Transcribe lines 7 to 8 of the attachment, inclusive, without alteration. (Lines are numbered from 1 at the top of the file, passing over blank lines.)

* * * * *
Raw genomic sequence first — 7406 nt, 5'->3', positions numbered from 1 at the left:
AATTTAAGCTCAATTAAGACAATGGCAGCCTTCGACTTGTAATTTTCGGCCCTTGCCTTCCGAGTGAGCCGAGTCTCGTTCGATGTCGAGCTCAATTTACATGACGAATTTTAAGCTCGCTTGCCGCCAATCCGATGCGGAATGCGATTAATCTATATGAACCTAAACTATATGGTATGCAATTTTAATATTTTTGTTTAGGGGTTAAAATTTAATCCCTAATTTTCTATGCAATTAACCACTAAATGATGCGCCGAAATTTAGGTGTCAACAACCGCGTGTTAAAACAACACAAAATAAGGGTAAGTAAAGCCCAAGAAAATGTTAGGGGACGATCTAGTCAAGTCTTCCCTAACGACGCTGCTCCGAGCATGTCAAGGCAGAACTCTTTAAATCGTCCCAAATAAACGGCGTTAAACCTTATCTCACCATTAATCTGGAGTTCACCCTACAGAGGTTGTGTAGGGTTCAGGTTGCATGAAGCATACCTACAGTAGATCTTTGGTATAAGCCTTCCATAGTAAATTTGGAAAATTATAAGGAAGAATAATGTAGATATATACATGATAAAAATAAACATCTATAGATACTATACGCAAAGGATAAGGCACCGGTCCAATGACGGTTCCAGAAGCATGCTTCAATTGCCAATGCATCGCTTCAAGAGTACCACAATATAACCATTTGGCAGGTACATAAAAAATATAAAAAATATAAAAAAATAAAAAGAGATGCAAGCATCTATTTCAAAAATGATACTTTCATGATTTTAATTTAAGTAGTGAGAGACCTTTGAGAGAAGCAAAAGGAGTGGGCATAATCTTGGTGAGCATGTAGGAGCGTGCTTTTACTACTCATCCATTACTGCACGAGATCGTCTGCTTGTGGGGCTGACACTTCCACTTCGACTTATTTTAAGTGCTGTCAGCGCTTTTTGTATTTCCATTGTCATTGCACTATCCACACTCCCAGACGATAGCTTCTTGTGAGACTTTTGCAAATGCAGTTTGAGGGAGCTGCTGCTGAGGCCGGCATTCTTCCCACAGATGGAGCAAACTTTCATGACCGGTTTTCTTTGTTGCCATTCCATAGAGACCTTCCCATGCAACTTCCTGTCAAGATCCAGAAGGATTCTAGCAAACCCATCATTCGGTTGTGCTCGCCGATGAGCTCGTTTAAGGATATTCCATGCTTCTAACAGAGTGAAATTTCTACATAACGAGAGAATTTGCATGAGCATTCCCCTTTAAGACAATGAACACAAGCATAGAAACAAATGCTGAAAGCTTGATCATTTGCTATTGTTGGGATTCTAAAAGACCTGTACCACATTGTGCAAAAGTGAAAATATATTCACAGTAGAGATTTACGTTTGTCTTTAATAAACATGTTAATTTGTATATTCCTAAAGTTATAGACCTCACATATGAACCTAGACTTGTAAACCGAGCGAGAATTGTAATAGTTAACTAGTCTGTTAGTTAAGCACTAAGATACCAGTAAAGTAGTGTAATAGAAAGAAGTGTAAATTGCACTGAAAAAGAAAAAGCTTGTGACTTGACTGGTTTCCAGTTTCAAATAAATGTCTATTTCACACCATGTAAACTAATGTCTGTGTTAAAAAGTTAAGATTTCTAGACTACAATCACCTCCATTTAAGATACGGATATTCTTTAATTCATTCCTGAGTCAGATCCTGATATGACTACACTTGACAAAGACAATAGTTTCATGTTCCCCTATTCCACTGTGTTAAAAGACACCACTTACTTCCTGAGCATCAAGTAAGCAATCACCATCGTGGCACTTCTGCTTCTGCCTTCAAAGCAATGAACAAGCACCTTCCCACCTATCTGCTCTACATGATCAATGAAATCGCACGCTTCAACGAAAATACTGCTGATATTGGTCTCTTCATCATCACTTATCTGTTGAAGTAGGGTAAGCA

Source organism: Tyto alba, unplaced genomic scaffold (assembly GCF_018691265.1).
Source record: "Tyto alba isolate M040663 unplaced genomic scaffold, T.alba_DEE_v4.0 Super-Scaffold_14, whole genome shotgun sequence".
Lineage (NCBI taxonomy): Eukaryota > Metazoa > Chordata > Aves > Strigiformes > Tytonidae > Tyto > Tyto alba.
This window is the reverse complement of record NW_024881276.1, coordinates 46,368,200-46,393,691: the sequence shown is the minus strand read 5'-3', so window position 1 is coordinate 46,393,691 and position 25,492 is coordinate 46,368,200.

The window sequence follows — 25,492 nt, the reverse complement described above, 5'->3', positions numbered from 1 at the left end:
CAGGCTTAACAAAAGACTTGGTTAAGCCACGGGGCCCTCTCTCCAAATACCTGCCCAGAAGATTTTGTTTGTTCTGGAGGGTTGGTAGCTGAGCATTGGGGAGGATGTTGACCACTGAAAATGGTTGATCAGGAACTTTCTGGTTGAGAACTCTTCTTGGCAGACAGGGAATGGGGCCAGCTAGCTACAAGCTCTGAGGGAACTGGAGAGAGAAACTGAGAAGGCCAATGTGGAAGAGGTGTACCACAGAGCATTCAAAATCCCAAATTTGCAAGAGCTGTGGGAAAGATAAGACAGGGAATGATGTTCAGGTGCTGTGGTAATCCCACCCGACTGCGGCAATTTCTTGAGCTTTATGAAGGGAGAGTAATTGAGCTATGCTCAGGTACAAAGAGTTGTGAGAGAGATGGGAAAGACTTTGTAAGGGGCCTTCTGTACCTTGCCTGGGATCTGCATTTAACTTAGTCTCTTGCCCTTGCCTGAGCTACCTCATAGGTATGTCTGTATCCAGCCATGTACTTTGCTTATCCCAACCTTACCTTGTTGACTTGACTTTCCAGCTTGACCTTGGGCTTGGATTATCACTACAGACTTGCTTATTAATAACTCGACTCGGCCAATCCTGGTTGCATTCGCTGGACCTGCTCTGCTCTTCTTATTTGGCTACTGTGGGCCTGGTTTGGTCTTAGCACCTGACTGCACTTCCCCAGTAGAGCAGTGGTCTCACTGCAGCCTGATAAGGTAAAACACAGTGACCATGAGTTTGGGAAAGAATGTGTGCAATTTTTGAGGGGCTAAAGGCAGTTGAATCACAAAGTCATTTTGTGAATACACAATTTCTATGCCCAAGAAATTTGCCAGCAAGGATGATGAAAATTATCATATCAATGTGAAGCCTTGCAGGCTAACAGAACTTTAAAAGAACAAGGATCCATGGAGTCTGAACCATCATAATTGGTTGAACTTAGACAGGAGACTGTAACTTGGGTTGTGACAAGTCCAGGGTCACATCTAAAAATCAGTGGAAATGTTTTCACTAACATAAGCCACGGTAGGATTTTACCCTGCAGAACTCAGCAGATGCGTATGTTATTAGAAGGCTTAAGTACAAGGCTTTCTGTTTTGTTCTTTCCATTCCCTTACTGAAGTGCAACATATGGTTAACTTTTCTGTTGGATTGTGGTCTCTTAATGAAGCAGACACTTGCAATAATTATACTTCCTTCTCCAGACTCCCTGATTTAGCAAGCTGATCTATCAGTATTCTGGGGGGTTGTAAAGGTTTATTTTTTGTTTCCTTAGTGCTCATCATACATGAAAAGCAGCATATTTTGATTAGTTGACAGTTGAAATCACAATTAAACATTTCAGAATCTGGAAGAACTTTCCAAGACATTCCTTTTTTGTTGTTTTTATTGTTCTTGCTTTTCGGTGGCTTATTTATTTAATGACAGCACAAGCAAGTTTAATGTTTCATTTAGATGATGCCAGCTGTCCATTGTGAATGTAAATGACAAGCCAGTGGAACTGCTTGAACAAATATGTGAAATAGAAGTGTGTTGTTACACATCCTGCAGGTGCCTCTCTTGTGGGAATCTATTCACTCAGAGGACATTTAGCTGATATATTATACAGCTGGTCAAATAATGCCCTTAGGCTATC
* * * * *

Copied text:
The window sequence follows — 25,492 nt, the reverse complement described above, 5'->3', positions numbered from 1 at the left end:
CAGGCTTAACAAAAGACTTGGTTAAGCCACGGGGCCCTCTCTCCAAATACCTGCCCAGAAGATTTTGTTTGTTCTGGAGGGTTGGTAGCTGAGCATTGGGGAGGATGTTGACCACTGAAAATGGTTGATCAGGAACTTTCTGGTTGAGAACTCTTCTTGGCAGACAGGGAATGGGGCCAGCTAGCTACAAGCTCTGAGGGAACTGGAGAGAGAAACTGAGAAGGCCAATGTGGAAGAGGTGTACCACAGAGCATTCAAAATCCCAAATTTGCAAGAGCTGTGGGAAAGATAAGACAGGGAATGATGTTCAGGTGCTGTGGTAATCCCACCCGACTGCGGCAATTTCTTGAGCTTTATGAAGGGAGAGTAATTGAGCTATGCTCAGGTACAAAGAGTTGTGAGAGAGATGGGAAAGACTTTGTAAGGGGCCTTCTGTACCTTGCCTGGGATCTGCATTTAACTTAGTCTCTTGCCCTTGCCTGAGCTACCTCATAGGTATGTCTGTATCCAGCCATGTACTTTGCTTATCCCAACCTTACCTTGTTGACTTGACTTTCCAGCTTGACCTTGGGCTTGGATTATCACTACAGACTTGCTTATTAATAACTCGACTCGGCCAATCCTGGTTGCATTCGCTGGACCTGCTCTGCTCTTCTTATTTGGCTACTGTGGGCCTGGTTTGGTCTTAGCACCTGACTGCACTTCCCCAGTAGAGCAGTGGTCTCACTGCAGCCTGATAAGGTAAAACACAGTGACCATGAGTTTGGGAAAGAATGTGTGCAATTTTTGAGGGGCTAAAGGCAGTTGAATCACAAAGTCATTTTGTGAATACACAATTTCTATGCCCAAGAAATTTGCCAGCAAGGATGATGAAAATTATCATATCAATGTGAAGCCTTGCAGGCTAACAGAACTTTAAAAGAACAAGGATCCATGGAGTCTGAACCATCATAATTGGTTGAACTTAGACAGGAGACTGTAACTTGGGTTGTGACAAGTCCAGGGTCACATCTAAAAATCAGTGGAAATGTTTTCACTAACATAAGCCACGGTAGGATTTTACCCTGCAGAACTCAGCAGATGCGTATGTTATTAGAAGGCTTAAGTACAAGGCTTTCTGTTTTGTTCTTTCCATTCCCTTACTGAAGTGCAACATATGGTTAACTTTTCTGTTGGATTGTGGTCTCTTAATGAAGCAGACACTTGCAATAATTATACTTCCTTCTCCAGACTCCCTGATTTAGCAAGCTGATCTATCAGTATTCTGGGGGGTTGTAAAGGTTTATTTTTTGTTTCCTTAGTGCTCATCATACATGAAAAGCAGCATATTTTGATTAGTTGACAGTTGAAATCACAATTAAACATTTCAGAATCTGGAAGAACTTTCCAAGACATTCCTTTTTTGTTGTTTTTATTGTTCTTGCTTTTCGGTGGCTTATTTATTTAATGACAGCACAAGCAAGTTTAATGTTTCATTTAGATGATGCCAGCTGTCCATTGTGAATGTAAATGACAAGCCAGTGGAACTGCTTGAACAAATATGTGAAATAGAAGTGTGTTGTTACACATCCTGCAGGTGCCTCTCTTGTGGGAATCTATTCACTCAGAGGACATTTAGCTGATATATTATACAGCTGGTCAAATAATGCCCTTAGGCTATC